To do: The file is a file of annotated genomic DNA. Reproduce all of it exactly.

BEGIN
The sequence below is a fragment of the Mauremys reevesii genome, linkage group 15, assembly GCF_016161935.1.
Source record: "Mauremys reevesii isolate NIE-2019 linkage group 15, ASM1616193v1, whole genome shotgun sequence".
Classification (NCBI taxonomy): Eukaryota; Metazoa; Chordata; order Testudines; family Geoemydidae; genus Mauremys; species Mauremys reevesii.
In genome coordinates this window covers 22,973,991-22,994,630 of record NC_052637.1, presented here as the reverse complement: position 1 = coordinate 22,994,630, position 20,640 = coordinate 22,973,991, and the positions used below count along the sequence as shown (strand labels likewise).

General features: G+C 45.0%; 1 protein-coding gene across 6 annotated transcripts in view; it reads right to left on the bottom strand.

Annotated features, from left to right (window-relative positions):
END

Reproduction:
The sequence below is a fragment of the Mauremys reevesii genome, linkage group 15, assembly GCF_016161935.1.
Source record: "Mauremys reevesii isolate NIE-2019 linkage group 15, ASM1616193v1, whole genome shotgun sequence".
Classification (NCBI taxonomy): Eukaryota; Metazoa; Chordata; order Testudines; family Geoemydidae; genus Mauremys; species Mauremys reevesii.
In genome coordinates this window covers 22,973,991-22,994,630 of record NC_052637.1, presented here as the reverse complement: position 1 = coordinate 22,994,630, position 20,640 = coordinate 22,973,991, and the positions used below count along the sequence as shown (strand labels likewise).

General features: G+C 45.0%; 1 protein-coding gene across 6 annotated transcripts in view; it reads right to left on the bottom strand.

Annotated features, from left to right (window-relative positions):